The Courier News from Blytheville, Arkansas on April 21, 1952 · Page 1
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April 21, 1952

The Courier News from Blytheville, Arkansas · Page 1

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Monday, April 21, 1952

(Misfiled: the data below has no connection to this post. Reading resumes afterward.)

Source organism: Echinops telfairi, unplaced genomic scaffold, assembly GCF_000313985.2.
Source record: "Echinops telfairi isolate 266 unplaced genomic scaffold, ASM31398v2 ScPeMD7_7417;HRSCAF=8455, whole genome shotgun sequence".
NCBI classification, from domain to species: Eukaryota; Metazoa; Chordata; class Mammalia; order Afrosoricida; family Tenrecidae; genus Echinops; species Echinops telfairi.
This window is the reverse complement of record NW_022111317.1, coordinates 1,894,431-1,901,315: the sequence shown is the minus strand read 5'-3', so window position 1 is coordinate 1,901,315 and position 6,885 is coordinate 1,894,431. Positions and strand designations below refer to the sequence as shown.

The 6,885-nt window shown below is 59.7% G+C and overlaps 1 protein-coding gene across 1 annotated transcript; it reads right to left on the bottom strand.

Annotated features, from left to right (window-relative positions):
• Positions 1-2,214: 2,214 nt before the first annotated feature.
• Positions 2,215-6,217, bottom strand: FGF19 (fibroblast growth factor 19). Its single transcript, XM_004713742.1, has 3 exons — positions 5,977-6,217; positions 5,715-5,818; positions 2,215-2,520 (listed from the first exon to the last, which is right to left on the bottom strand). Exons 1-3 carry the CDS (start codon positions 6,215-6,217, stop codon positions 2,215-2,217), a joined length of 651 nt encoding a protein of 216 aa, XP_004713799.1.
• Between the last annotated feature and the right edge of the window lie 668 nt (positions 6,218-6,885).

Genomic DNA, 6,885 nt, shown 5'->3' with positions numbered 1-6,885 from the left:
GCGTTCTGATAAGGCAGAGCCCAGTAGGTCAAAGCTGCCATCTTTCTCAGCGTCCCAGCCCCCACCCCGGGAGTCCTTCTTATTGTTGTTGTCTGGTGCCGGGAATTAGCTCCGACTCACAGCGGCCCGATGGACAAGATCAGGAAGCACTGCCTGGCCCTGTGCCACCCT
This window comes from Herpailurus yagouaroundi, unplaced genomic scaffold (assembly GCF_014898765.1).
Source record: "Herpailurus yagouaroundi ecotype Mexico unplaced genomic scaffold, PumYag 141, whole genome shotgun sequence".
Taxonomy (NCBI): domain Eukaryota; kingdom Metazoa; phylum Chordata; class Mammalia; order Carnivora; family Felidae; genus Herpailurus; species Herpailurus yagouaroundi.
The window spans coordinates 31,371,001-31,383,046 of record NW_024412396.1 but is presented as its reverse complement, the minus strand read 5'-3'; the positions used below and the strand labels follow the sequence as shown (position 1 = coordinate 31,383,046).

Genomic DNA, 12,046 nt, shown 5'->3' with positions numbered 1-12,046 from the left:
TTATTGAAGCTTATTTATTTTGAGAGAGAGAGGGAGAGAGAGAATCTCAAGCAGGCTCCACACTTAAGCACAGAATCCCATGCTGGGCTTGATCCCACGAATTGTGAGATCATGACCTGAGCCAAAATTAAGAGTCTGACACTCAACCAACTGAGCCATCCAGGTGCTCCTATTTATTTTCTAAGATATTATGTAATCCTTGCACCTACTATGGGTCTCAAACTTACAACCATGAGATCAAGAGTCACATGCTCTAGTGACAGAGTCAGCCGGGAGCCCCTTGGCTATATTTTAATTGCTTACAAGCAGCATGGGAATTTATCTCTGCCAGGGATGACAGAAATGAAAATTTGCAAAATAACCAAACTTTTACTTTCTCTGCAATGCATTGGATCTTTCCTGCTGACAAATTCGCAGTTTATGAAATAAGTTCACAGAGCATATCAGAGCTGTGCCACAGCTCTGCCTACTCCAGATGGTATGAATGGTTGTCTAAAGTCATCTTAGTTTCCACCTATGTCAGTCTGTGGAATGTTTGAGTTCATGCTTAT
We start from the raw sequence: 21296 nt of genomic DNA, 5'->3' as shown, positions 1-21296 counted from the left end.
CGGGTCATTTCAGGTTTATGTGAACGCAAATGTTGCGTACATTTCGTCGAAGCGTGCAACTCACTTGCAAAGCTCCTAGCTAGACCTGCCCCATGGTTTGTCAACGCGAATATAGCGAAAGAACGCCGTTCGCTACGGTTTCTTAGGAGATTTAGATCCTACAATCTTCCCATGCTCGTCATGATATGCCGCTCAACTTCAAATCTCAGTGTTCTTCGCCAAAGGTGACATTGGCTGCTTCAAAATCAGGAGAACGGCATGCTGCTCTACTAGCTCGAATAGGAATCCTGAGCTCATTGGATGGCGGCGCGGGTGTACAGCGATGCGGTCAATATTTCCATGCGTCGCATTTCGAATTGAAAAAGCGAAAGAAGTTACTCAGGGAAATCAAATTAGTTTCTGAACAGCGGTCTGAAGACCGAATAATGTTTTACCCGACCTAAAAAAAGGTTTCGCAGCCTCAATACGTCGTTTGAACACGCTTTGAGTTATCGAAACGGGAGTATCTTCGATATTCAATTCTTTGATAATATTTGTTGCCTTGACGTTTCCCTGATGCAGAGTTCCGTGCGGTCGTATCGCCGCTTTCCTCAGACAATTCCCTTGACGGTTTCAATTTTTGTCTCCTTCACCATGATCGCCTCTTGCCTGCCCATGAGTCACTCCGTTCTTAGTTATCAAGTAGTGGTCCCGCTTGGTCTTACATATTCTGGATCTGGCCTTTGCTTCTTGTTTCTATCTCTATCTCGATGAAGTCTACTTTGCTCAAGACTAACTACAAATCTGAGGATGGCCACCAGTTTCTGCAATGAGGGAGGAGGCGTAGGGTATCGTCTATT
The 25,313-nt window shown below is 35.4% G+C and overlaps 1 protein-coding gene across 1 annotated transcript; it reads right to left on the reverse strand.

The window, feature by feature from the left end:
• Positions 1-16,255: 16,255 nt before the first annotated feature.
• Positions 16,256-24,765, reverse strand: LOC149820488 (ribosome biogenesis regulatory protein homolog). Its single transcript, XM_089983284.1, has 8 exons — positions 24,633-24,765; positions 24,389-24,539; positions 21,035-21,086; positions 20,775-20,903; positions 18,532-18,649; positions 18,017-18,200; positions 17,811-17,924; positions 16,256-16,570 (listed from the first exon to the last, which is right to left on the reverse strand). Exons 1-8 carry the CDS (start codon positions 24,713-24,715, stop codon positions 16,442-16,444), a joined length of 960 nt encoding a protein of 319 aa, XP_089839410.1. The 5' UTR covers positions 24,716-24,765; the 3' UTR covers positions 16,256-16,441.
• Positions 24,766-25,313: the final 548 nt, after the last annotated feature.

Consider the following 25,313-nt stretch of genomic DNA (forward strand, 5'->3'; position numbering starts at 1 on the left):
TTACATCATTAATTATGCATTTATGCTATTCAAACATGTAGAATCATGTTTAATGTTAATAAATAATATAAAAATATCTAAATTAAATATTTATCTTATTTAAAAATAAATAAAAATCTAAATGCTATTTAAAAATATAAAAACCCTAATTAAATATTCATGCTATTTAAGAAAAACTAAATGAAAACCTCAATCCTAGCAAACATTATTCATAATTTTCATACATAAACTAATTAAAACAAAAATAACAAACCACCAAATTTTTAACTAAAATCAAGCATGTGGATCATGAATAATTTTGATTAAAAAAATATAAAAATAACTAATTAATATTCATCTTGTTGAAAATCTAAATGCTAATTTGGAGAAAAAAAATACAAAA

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BLYTHEVILLE COURIER NEWS TUB DOMINANT NEWSPAPER OP NORTHEAST ARKANSAS AND SOUTHEAST MISSOURI VOL. XLVIII—NO. 26 BlythevlHe Courier Biytheville Daily Newi Mississippi Valley Leader Blytheville UeraW BLYTHEVILLE, ARKANSAS, MONDAY, APRIL 21, 1952 TWELVE PAGES SINGLE COPIES FIVE CENTS Pennsylvania Vote Won't Show Much Toft Discount Of Campaign Leaves Doubts PHILADELPHIA (AP) — Pennsylvania's prim (ivy tomorrow may leave in doubt until the July Republican convention the trend of this state's powerful 70-vote presidential nominating 1 delegation. Gen. Dwight D. Eisenhower's name is on the. Republican ballot He is opposed by former Gov- Harold E. Stassen of Minnesota. But there are indications that an unofficial write-in campaign is under way for Sen. Robert A. Taft Ohio. Taft has repudiated any such campaign, saying that it rfloesn' ^ mean anything so far as the state's delegation is concerned. Sen. James Duff, one of the chic: Eisenhower hackers, has limitec his home state predictions to a forecast of a "substantial" voti for the five-star general. And Gov. John S. Pine, win might have Irm decision, on how th< majority of the state delegation goes at Chicago, hasn't said a fa vorable word for any candidate with the possible exception of Gen Douglas MacArthur, who claims he Isn't running. Democrats Also Confounded Democrats are ' just as• confusei about their primary, in which sotvn 100,000 party members are expect ed to go to (he polls. A niillio: Republicans may vote. There is no name on the Demo cratic ballot, a situation in whle some Democrats believe Sen. Este Kefauver of Tennessee will be abl to shine again as a write-in cand: dale. However, some sentiment ha developed here for W. Averell Har rim an, the mutual security admin ^ Istrator. Harriman could he hui ' badly by a poor Pennsylvania show ing against Kefauver. Al-Larye Slates Picked At stake in tomorrow's . : vptui are 1 60 Republican, and 60. Df*^" cratic National ConventiomNaele gate votes. Al-large slates of See PRIMARY on Page 5 J TAKING A DKEAK—Wearing of an old GI cap. a raincoat and a pair of muddy boots. Pat Murphy, 23-year-old medical student at Creighton University, rests on a pile of dirt as she takes a break \vnile working on the levee at Omaha. In the background a man lies on a pile of sandbags to relax. Volunteers manned the weak points along the dikes throughout ihe iiipht in an effort to stave off the cresting flood waters of the Missouri River. (AP Wirephoto) Weather Threatens New Problems for Flood Area KANSAS CITY 0J>y—Tricky weather posed new problems today along 700 miles of the flooded Missouri River, one of the world's most unruly streams. All the experts would say was that a chance of heavy rain exists. But they couldn't tell yet whether* it would hit the Missouri Basin, especially the overloaded area from St. Joseph. Mo., to Kansas City. , Even if it rained n full inch in the Kuw (Kansas) Basin, they said, it would raise the Missouri at Kansas City only about a foot. That would still be well below the level the protecting dikes were built to stand. The Kaw, a fast-acting river, was what gave Kansas City, Mo., and Kansas City, Kan., their worst flood when it poured into the Missouri here last July. It's rolling along at a low level now. Brig. Gen. D. G. Shingler, division engineer at Omaha, stuck to his 16 Osceola Faf Ca!i Show Planned Auction to Follow Annual 4-H Event Friday Afternoon OSCEOLA — Plans were being completed today for the H2h annual 4-H fat calf show ami sale which will be held here Friday at ' p.m. Response Slow To Call for Blood Donors in County 40 More Are Needed For Bloodmobile Visit; Osceola Also Short With the bloodmobile due to make its second visit to Blythcville tomorrow, the Red Cross here still needed 40 more prospective do«<rs to meet its quota of 200 pints. Meanwhile. Osccola's second blood clinic was underway today and meeting with a similarly slow response. Between 35 and 40 pints had been collected in Osceola by noon today —n "slow and disappointing" response, according to Mrs. Madeline Campbell, executive secretary of the Red Cross chapter there. In Blytiieville. Red Cross workers today were notifying registrants of tile times they arc to report tomorrow. Mrs. Floyd Haralson. executive secretary of Ihe Chickasaw Chapter, said. "We could use 40 more volunteers and we would like some stand-bys." Only two persons have volunteered as standbys. she said, to fill in if a registrant, has to cancel ar appointment. A total of 127 persons had i-epis- tcred for the Osceola clinic, but the goal Is 150 pints. n. A. Porter of Biytheville. counU blood program chairman, saic bloodmobile technicians will begin taking blood at 10 a.m. tomorrow at the Legion Hut here. The collections will continue until 4 p.m. "Since some persons will have to cancel their appointments at the i last mini/te and thus leave gaps in our schedule, we would like for anyone wishing to give blood to call the Red Cross at -1181 and arrange for an appointment." he said. "The entire procedure, including the brief physical examination and the medical history, will take only about 45 minutes." Mississippi Countiaiis donated a total of 326 pints when the bloodmobile made its first visit Jan. 31- Feb. 1. In Biytheville, 161 pints were donated while 162 pints were collected in Osceola, The bloodmobile program contemplates two-day visits to this ,,t f«i "\j •"---"• <".,, >r* IIIHIf CONMCTs un (iltiKVANCES-Hiuns fashioned out of ucd^hcets hang below the shattered windows of a liahway, N.J.. state prison iarm dcimitovy after 232 unruly com'telb look over the building in a night of riotini!. The prisoners, who hold nine guards as hostages, staged the major rebellion in sympathy with a four-day mutiny at New Jersey's Trenton state prison. The O.,boriie referred to In one sign is the iiiimc of an association interested in prison weliare. State troopers man the parapet. cSec story on Page 7.) |AI' Wircpholo) Michigan State Police Rusk to Prison JACKSON, Mich, i..?,—Rioting prisoners seized control of large sections of the big Soutlurn Michigan State Prison today and set one building on fire in a continuation of an outbreak that began Sunday night. Truman Defends Seizure of Steel As Vital to Safety WASHINGTON (AP) — President Truman told th« •Senate today i£ it restricts use of government funds for op- rution of the seized steel mills it may result in "paralyzing he operations of the government in an emergency." r~ — + In a letter to Vice President . ft Hartley, the President bit out wry to Seek Jovernor's Job In Arkansas county at about two-month Intervals. Red Cross officials hope (o collect about 1,100 pints In Mississippi County this year. District WSCS Meeting Set Methodist Women To Meet at Manila Tlie annual district meeting of the Methodist Church's Women's Society of Christian Service will be held at Manila Methodist Church Wednesday. Registration will begin at 9:30 a.m. and the program will start at 10 a.m. Miss- Edith Martin, missionary to Africa who is home on lurLoug'i, will be the guest speaker at the one-day meeting. A report on the Jurisdictions! meeting of the WSCS will be given by MtfvS Mildred Qsment of Jonesboro, a delegate to the conference in Omaha earlier this year. Officers are to be elected, an annual pledge service conducted, and oth er bus iiie.ss d iscussed at the meeting. President of Ihe District WSCS is Mrs. William Hlckox of Jone.s- boro. Mrs. Eugene Hall of Dell Ls treasurer; Mrs. Eugene ShaneyfeU of Osceola is secretary of a status of women committee; Mrs. W. A. Hollingsv/ortli ol Biytheville is .sec- ! rctary of students' work group; and Mrs. M. S. Edwards of Biytheville is secretary of children's work. „ . --- South Mississippi County said. They will *, - ,_ _, - i ^ e shown by 4-H Chib youths who their homes and cnascd millions of j raised the animals to -' uuuli *»° Men -still fought to confine the river which has driven thousands from! Hayti to Hold '*" v * iui| -^c.. ^^ _• . , sai"" o''v. b as rranchise Election May 12 dollars ol damage. A Terrific Flood "We really have one terrific flood," Shingler said after an aerinl survey. "Today we're in flood stage from Blnir, Neb., above Omaha almost to the mouth near St. Charles — a distance of about 700 milos." Another weather threat developed on the northern Mississippi River. A flood crest of 15.3 feet — lower than originally predicted— reached LaCros.se, Wis., yesterday. Soggy dikes held but repair work went on around the clock. Weatherman A, D. Snnial said today and tomorrow would be critical times there because the river won't start dropping much until tomorrow night. A wind which might climb to a stiff 25 miles an hour was forecast See FLOOD on Page 5 po.se s. or showing; pur- Voters of Hnytl. Mo., will go to the polls In a special election May Eni-h yenr the 4-H Ohio j,ho\v and! '2 to deckle extension of the cur- sale di-aws buyers from the leading! rent natural gas franchise held by packing houses of the Mid-South' who bid on the nnimals at an open auction which follows ihe show. The show and sale, is sponsored annually by the Mississippi County Farm Bureau, which offers prizes for t h e top animals. The Osceohi Chamber of Commerce also assists in organising the sale. John Lutes of the Burdette club, last year's lop prize '.vinncr. uill be back this year. John's 1051 prize, winning calf broiujht T5 cents n pound at the auction. It v.'ns purchased by Fabcr white of Osceola. Tlie 42 calves finished out for Sec CALF SHOW on Page. 5 Arkansas-Missouri Power Co. Date for the election \vas set, by tile Hayti City Council in an adjourned session Saturday. Ark-Mo is seeking extension of the franchise to facilitate financing of its gas program. Missouri law requires elections be held in order for municipalities to grant utilitj franchises. Similar elections will be held in Caruthersvile May 6 and In Steele May 13. Tlie bulk of the Michigan Stale:) the Weather Arkansas forecast: Showers this afternoon, tonight and tomorrow. Three injured In Auto Wreck Three persons were Injured, none seriously, late yesterday in an automobile accident on State Higlvs/a^ 150 between Yarbro and Number Nine. The injured are Mrs. Floyd Gillson, multiple bruises; Rhonda Ollison, her four-year-old daughter, fractured left leg and Mrs. Imogene Cochran, cuts nnd bruises. Mrs. Ollison and her daughter Are receiving treatment at the Blythcville Hospital. The three were injured when the 1947 Chevrolet in which they V.CTC riding overturned four limes. Mrs. Ollison, driver, apparently lost control of the car. LITTLE CHANGE Local thunderstorms this afternoon and tonight. No important temperature changes. Missouri forccasl: Cloudy with showers and scattered thunderstorms Monday and Tuesday; not much change in temperature. Minimum this momtng—61. Maximnm yesterday—83. Minimum Sunday morning—62. Maximum Saturday—82. Sunset today—6:37. Sunrise tomorrow—5:20, Precipitation last 48 hours to 1 a.m.—none. Total precipitation slnse Jan 1— 16.63. Mean K-mtvraitirc 'midway be- iwren hiyh and low—72. Fullerton Rites Held in Kentucky Services for Mrs. Rose N. Fullerton, who riicd at the home of her daughter here Saturday, were conducted at the First Christian Church of Dawson Springs, Ky.. yesterday by the Hcv. Dc'wey H. Havens. Mrs. Fullerton, who was 84. died at the home of Mrs. U. S. Branson], v.ith whom she hart made her, home for the past two years. She j was a native of Dawson Springs 1 and was a charter member of the : First Christian Church there. i Inside Today's Courier News . . . Hcnv .you can liclp others while, helping yourself. , . editorials. . . Pace- G. - . . Arkansas Ncus Briefs. . . I'ago 12. . . . Indians and Tigers ncarinp new major league records, . , sports. , . Page 8. . . . Society. . . Page 4. Police force was nulled to the scene to guard the beleagured institution and prevent any possible mass escape attempts. Half a dozen prison guards had been injured as the rioting spread nto inid-inoniiiig. The quartermaster building aining clothing, was set ablaze. Slate Police used tear fas lo flecp some of the Vioter;; ironi breaking into other cell blacks. Meantime, another group broke nto the prison theater, seized musical instruments and paraded in the yard. (See related story on I'age 7) At II a. in. otiidnls lupurted they hid secured control of about half the prison. Many prisoners hud been returned to cells. A reported "several hundred, however, still were; rioting. They were breaking windows and raiding. The butcher shop also was set afire. Some prisoners volunteered to fight the blaze. -They were equipped wilb gay ma.sks and hand extinguisher to do the job. A night-long mutiny of sonic of the prison's -toughest criminals touched off a scries of new disturbances after daybreak. Tour Prison fiuards Ifcld Four prison guards were held as hostages. j State troopers encircled the walls : outside. Another 25' troopers armed with .sub-machine guns and tear gas, took stations on the f prison roof. In wrecked block 15. the isolated block where the most dangerous criminals are confined, the hostages were held prisoners. La.st night's riot which occurred about 7 o'clock in this bloc! touched off the series of bailees. Another followed nt breakfast in the mess hall this murniiif;. Still others took place, F.nallv. prisoners swarmed into th prison yard, taking control there too. Hyatt Leads Mutiny Notorious "Crazy Jack" Hyatt robber who once used n knife t make Gov. G. Mermen William his hostage In a futile escape con- tempt, led the original mutiny. The mutineers charged pnso heads with brutality. Hyatt's g''oup went word it woul "work over" the hostages if liv ammunition were used attains them, prison officials said. AI about the 15lh hour of the tumult, State Corrections Commissioner Enrnost Brooks said ihat ihe problem at the moment was to See I'HISON' on F»RB H McMath Decision Expected Soon; GOP Members Plan Meeting Hy The Associated Press Ally. Cell. Ike Murry made his oug-expected announcement as a candidate for the democratic gubernatorial nomination last week-end, and speculation is that Gov. McMath will come out for rcnomination lo a third term this week-cud. Murry went back lo his home city of Fordyce lo formally declare that he'.s a candidate. Tie was the fltth nn announce. Likewise. McMath — unless he upsets plans outlined for him by Ihe political dnpeslers — will make his announcement in his native county next Saturday night. He's to be honored at a dinner at Magnolia. McMath was born in Columbia c o u n ly, of which Magnolia is Ihe county seat. McMath will have competition for political n Mention from the Republicans, who will hold (heir annual slate convention nl Little Rock Friday and Saturday. GOP to Draw Interest While the expected McMath announcement probably will be ol more interest in Democratic Arkansas, the Republican convcmior undoubtedly will draw more inter est nationally. -That, of course, is because o the battle for delegates to tho Republican National Convcnlion being waged throughout the country between those who want the GOP |ir.Ylcl*T*:,t! ^-Mnlnatioii ^.o y Sen. Robert Tail of Ohio and (hose who seek It for Gen. Dwight Eiscn- ArkKiisas Is no exception. Elsen- hower backers have said' they'll make an all-out fight in an effort to capture the four delegates — at-largc whom the state convention j will nutne, Wallace T'owmend, Republican national coinmittectnan and the [leading Taft spokesman in Arkan- Sce POLITICS <m I'.\KC 5 + In a letter to Vice Harkley, the President bit vigorously at Republican-sponsored moves to deny any funds for government operation of the mills. He said enactment of the GOP proposals might lead (o a com- plele shutdown in steel nnd 'immediately reduce the ability of our Iroops in Korea to defend, themselves ngninst attack." Further, the President contended, much of the debate on the matter has been of "extreme and misleading character." lie warned: "If the Communists stage an- oilier offensive in Korea this spring he success or failure of that of- cnsive may well depend on whether or not we have kept our steel nills in operation. This is a consideration over and above the drastic effect a steel shutdown would have on our total defense effort." Trumaii Repeats Message Truman repeated what he had said in a message April 9 — thai he ordered "temporary operation" o( the steel mills by the government "with the utmost reluctance; that the idea of government operation of the steel mills was thoroughly distasteful to me; and that t wanted to see It ended as soon as possible." The President went on then to challenge Congress to como up See STEEL on I'age 5 Dny's Biggest Fight Prc-_\:ccs 11 Hi Ace Of Korean Air War SEOUL. Korea W—U.S. Sabre pilots loruiy shot down seven and damaged six Communist MIG Driver Fined $125 Gii Two Counts Frruicis Fleetnan '.'.-as as.se.-scd fine J c ^ i lotalin-,' SI2fj and costs and sentenced to a day in Jail hi Munici- Jctsjpal Court this morning or he Influence •n, A- r. " announced. i of drivinq while under th, Hie Air Force said the Russian-1 „, ,„„„„. ilMd OI>eraUn!! „ motor jets were bai;i;c<l in three vehicle without a driver's license. In other action, llay Drnnhnm was fined 5100 and costs and sen- teiitTd to a day in Jail on a charge made jets were bai;i;c<l in three separate aerial duels involving 100 Red planes. New .let I' ril ..... .... ,,,r iiuum-m tcnccd to a dny in Jail on a charge I lie flay s bluest fight produced i of driving while uniier the influence Ainoi-icn s Ilth jet ncc-Capt. Rob-lot liquor cit .1. I.ove. San Ilcmaidino. Calif. ilql] Tlov;cV(! SS of the fine was sus- ccurre ,. , , . . . o e ne was sus- ck had , Uv ° MIGs '" a baule ! landed by the court. disturb- !! 1U ,."" T , Sl <"™ s "'«> 50 MIGs.j Jimmy Wowlson. Negro, was fined i . A "' ''"rcc said. Three other JL>5 nnd coMs and sentenced to 10 jX-Ray Unit Location Schedule Set for Clinics in Blytheviile Tlie location schedule for tlic Slate Health Department mobile x- ray unit when il comes to Dlytheville this week was announced today :l 10 days in jail on a charge of petit larceny. He was charged with the thru of $8 from KcoU's Grocery on South ICth Street last month. History's 1st Atomic Jumpers Make Ready for Nevada Tests nibnl. Mo.: a .siistcr Mrs C Holt ! lri Lc 3 ^""' 1 ^ today lor the first* of Padncah, Ky.; and a niece Miss of n two (i;vy cli " ic - the Ullit wt" he- Vera Holt of Paducah. ' 1 - iri operations in BIytUcvillr Wed- Holt Funornl Home of Blythe- i neiltla y- ville v.'fts in charge. I Wednesday moi-nint!. the unit will ---------------- . - I 1>r , | ocaled nt the Health Unit to x-v«iy persons working in tlie busi- di.-trirt. In thi.» aftermxai. the Baptists Ordain Jack Dalron Mick Miss were shot clown—throe were damaged and one of the Reds new fast type is jets was hit in this scrap. It rased 30 minulos from 40,000 feet down to tree top level. The aerial battles started shortly after dnyliKht. In the first 18 MlOslf Jl.,. f*,. .,..,_ II were driven tack across the Yalu] »•*"')' V-OUnCII River into their Mallrhurtan - l ::mc| tuary by four jets. One MIO was j reported damaged. ] BIB right Joins An hour later the bl« fi;:ht joined as the Ilcd fighters roared south across the Vnlu lo attack Allied plrmc.s on bomb runs. Shortly btrloie norm. 19 Sabres and 25 MIGs tanked. Two of the To Meet Tonight City Council v.ill meet In special SCPMOII at, 8 o'clock tonijla lor ii discussion of the proixiscd purchase oj the water company. Mayor nan !!lod:!ctt. said. Scheduled is a ropnrl on a !!i nancinu plan for propo.sed purchase ' By RILL ni-X'KKR ATOM BOMB SITE, Ncv. History's fir,H atomic smoke jumpers, with one eye on the weather, made final preparations today for their spectacular part Desert Rock TV. Scientists and military men i lected paratroopers of the 5(Mih ; Regiment. 82nd Airborne Division. promised to provide a nuclear test well behind the enemy lines. Then Ihe two elements will combine lo wipe out the enemy stronu- n Exercise hold. That's the tiiclical problem which has been set up. But it winds run unit, will move tn the Jack Flobin- =on Implement Co. on En.st Main. 'Ahrie x-rays will be made of per- -oiri rc-siriinf; cast of, and including .Franklin Street. This will In( liufe Cltnr Lake nnd Promised Land. Jack n.ilton Mick of lilythevillc was nrtlainrtl tn t]ir 2O'.|:el miiii:.,'ry ! in an ordiniition .'Prune ye-leMav' afternoon nt llic r'irst Baptist. • Church here. The Rev. E c. Hrown, pastor of the First B-.p:ir-t Church here, was moderator of the ordination council and Clarence Johnson was clerk. [ [The cotmril was composed of dra- j onr-vas'damaK'c™ S ' 10t d ° W " """' °' !ilytncvll)c Water Company pro- Fi^htintj on the 155-inile rcround sporadic and generally i A1 serious ol City Council public. The unit vill return to the Health ' com nnti niinisters ol Trinity Bap- Unit Thursdav, and remain there ! list Ch'ircVi. Firs! Baptist Church i ' ' " ' Baptist to furnish thrills (or 300 invited observers Normal mean tempetature April—61. This I)a(rt !,asl Yr.u Minimum this morning—55. Maximum yesterday—78. Precipitation January 1 to date— 15.8J. guaranteed more than tomorrow—If murky clouds and tricky winds will dissipate. The maneuvers against "enemy" positions behind imaginary hills on Yucca Flat will involve an atom bomb drop of. more than ordinary- pro; :innr. between n and 10 a.m.. i Pacihr Standard Time. (or ! Ni-ally 1.500 truops—dug into four foot deep foxholes about three 7nile,s from ground zero—will sltack the. more than 15 miles per hour or- clouds continue to hang low. paratroopers may stay on the the ground. Ahead of the dug-in combat battalion will be machine fiuns, small : planes . Irucks. Thcv wilt be spectcrt before the blast, then examined afterward to rtclcrmine the effects of the thrust, heat and Before ground troops advance or paratroopers Jump, radiological safety monitors will move into no"and with Ion chambers and ail day. Persons residinc, in tho area l:of'.uen Franklin and Fifth Streets and at Yarbro will have x-rays made then J On Kritiav. the unit will move to tlie We:!. Knd Fire Station, 1900 j We^l Mam. Tn x-ray persons iesid-1 !n<? we.-t of Filth Street, on South HicJiWiU' 61 and at Lone Oak and Halt Moon. There will be no elinir Saturday, and nn Mnmiay the unit will be lo- catrd at Bljthevlllc High Slliool all day. On next Tur..d:iy. t|i,. dual d.iv. the unit, will be at the Hralth Unit in the mornine for persons who have not been x-raycd by thru In thr afternoon, the unit will be and Cahary Church .if BlythfVille and the churches at be- panto. Red Oak. Yarbro and O'cc- ola. The Rev. p. F. Herring, pastor <,f" the O-ccola church, delivered the ordination sermon and the Rev. David McPcakc. pastor of Trinity Baptist, presented Mr. Mick with a Bible on behalf of the First Church and Ihe r.ounnl. The Rev. P. H. •Jcrnlsan led the ordination prayer. The ordination srrvlce ua* con- rlmled *ith prayer by the KI-V. Mr. Band Festival Ready HOT SPRINGS. Ark. f;V. — 'H« Arkansas School Band Asocial ion will hold Its annual All-State Fes- itiv al here ThurMla.v. FViday and I Saturday. Allies Charge Reds Refuse To Discuss Building Airfields MUNSAN. Korea i.?~Thc Allies ; pcrviMon stayed in session an hour h;il thfi Heels in todayV armistice talk-; rrfilled lo "discuss or nvrn acknowledge" (he issue of nnlitiiry airfield ron..duclton In Korea durim: a ln.u'e. Thr United Nations Commnmt u-.inls !o bnn the bmhhVifj or military anlicfd~> riurini? a truce. TheSaeain Tuesday al U a.m. Rod:-, havp calJrd this interference I Monday ESTt. and four minutes Monday. Oiher staff officers conferring on prisoner exchange—third slunibl block to a truce agreement—held an hour ond 47 minute off the record discussion; Boih groups planned to ineel 9 p.m Fire Leaves Widow, Sons Home/ess A Blytlievllle widow and her three teen-age sons are homeless today. They have no clothes but the ones on their backs. Household furnishings are gone too. , Fire was tlie villain. : H Isn't big and dramatic be- fm;e the nation's eye as was the recent tornado — tornado which prompted people to work day and nli;ht to shelter homeless and which led people to Rive generously of their money find discarded clothes nnd furniture. But It's |J|R business nnd dls- nstrons to the family concerned. Mrs. B. G. Coalter and her three sons are just as homeless as were the tornado victims. Neighbors Helping They need clothes and household furnishings jusl as bad. Mrs. P. T. Hnncy of 309 Lake is leading n group of neighbors who are collecting Hems to meet Ihe Coalter's need. Mayor Dan Blodgctt. pave her a letter expressing his desire for people to hcln. "I've known the Coalters about fight years." Mrs. Haney said "They haven't asked for charity and have made their own way, hut they need some help now to get them hack on their feet." Mrs Coalter's husband left her a smnil plot of Ground at 701 Lilly when he died about four years aco. and relatives and neighbors helped her build a three-room house. Mrs Haney safe!. Mrs. Coalter has been weft-king when she could at Rice-Stix factory and the boys have been workinc afler school. "They are rood Christian pcn- plc making their own way, but now they have no place fo live and nothing to wear." Mrs. Haney tolci n reporter. Mr. Coalter was ill for some time before his death and Mrs. Coaltcr's mother is seriously ill now. Was Vlsilin? Mother Mrs. Coalter was vi.siting her mother, who lives with another daughter, when her home burned. Faulty wiring probably was the cause. Tlie boys are John, 16. Jesse Ray. 15. and Charlie. 12 They are a little targe for their ages. Mrs Coalter, who Is riS. \vcars a size 16 dress and size, four and one-half shoes. Neighbors are keepiiie the boys until the house c,\n be re-buii;. Some men in the area have said they would build the house back If they could cct the materials, Mrs. Haney said. Mrs. Haney told a reporter she would arange to have clothing or furniture picked up if donors couldn't bring it to her hou.-e. Mrs. Hancy's telephone number is 3501!. in the internal affnirs of North Knrea A U N C coir, mun i<j ue said f ho miiUr-r ot v-lurb nations shall MI- prrvr-R ;» ii'icf "hn-i imen .solved" i>r ij,p CNC •-lui'.rMiuM lhat only (on i,.iii'jii Svwdcii. Switzerland, Pnliihd :ind C/crhoMovakla—form thn neutral nations supervisory i ntiuJr." Tho Allies answered lhat rGinmiV'inn- the problem "will not disappear UNC stuff officers have laid the CnmmuniMR they "must take Morne foru-fiid step" if there Is to be :uiv .^nulrment ol the airfield issue The l*rd* replied Monday, a UNC • oum;';mc|iH" said. Uiat no |»roai\v>5 will I"' possible if the UNC "con Limes lo assume its unwilling at- The Reds want Rossi a on the ['! The Allies do not. SUtt officers disoj&si-nc tr»c« su-lsaid. by simply calling It 'an \inreapon able demand'," Ihe communique LITTLE LIZ— If someone else depa^^$ the (ruih, it's a lie—when we do, it's imagination. $*«